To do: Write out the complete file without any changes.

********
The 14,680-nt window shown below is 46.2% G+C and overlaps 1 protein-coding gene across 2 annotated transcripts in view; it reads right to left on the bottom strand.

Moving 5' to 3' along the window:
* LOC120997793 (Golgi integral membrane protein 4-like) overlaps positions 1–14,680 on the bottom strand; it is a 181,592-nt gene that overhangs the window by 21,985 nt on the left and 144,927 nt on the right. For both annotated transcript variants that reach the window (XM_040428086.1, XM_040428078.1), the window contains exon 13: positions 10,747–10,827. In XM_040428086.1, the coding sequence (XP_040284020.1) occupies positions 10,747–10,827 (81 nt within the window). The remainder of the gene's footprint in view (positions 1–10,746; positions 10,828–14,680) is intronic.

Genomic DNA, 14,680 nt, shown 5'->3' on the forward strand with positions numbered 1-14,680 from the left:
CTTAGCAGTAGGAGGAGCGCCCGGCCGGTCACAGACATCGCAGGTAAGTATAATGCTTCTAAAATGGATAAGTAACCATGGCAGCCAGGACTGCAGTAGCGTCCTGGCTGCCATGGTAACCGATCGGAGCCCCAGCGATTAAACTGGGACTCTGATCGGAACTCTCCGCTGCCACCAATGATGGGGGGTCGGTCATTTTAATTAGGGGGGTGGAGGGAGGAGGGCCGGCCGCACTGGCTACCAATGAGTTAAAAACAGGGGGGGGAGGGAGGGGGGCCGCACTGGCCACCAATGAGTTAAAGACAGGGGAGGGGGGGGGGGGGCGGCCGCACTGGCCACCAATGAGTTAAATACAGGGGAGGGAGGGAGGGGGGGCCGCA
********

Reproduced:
The 14,680-nt window shown below is 46.2% G+C and overlaps 1 protein-coding gene across 2 annotated transcripts in view; it reads right to left on the bottom strand.

Moving 5' to 3' along the window:
* LOC120997793 (Golgi integral membrane protein 4-like) overlaps positions 1–14,680 on the bottom strand; it is a 181,592-nt gene that overhangs the window by 21,985 nt on the left and 144,927 nt on the right. For both annotated transcript variants that reach the window (XM_040428086.1, XM_040428078.1), the window contains exon 13: positions 10,747–10,827. In XM_040428086.1, the coding sequence (XP_040284020.1) occupies positions 10,747–10,827 (81 nt within the window). The remainder of the gene's footprint in view (positions 1–10,746; positions 10,828–14,680) is intronic.

Genomic DNA, 14,680 nt, shown 5'->3' on the forward strand with positions numbered 1-14,680 from the left:
CTTAGCAGTAGGAGGAGCGCCCGGCCGGTCACAGACATCGCAGGTAAGTATAATGCTTCTAAAATGGATAAGTAACCATGGCAGCCAGGACTGCAGTAGCGTCCTGGCTGCCATGGTAACCGATCGGAGCCCCAGCGATTAAACTGGGACTCTGATCGGAACTCTCCGCTGCCACCAATGATGGGGGGTCGGTCATTTTAATTAGGGGGGTGGAGGGAGGAGGGCCGGCCGCACTGGCTACCAATGAGTTAAAAACAGGGGGGGGAGGGAGGGGGGCCGCACTGGCCACCAATGAGTTAAAGACAGGGGAGGGGGGGGGGGGGCGGCCGCACTGGCCACCAATGAGTTAAATACAGGGGAGGGAGGGAGGGGGGGCCGCA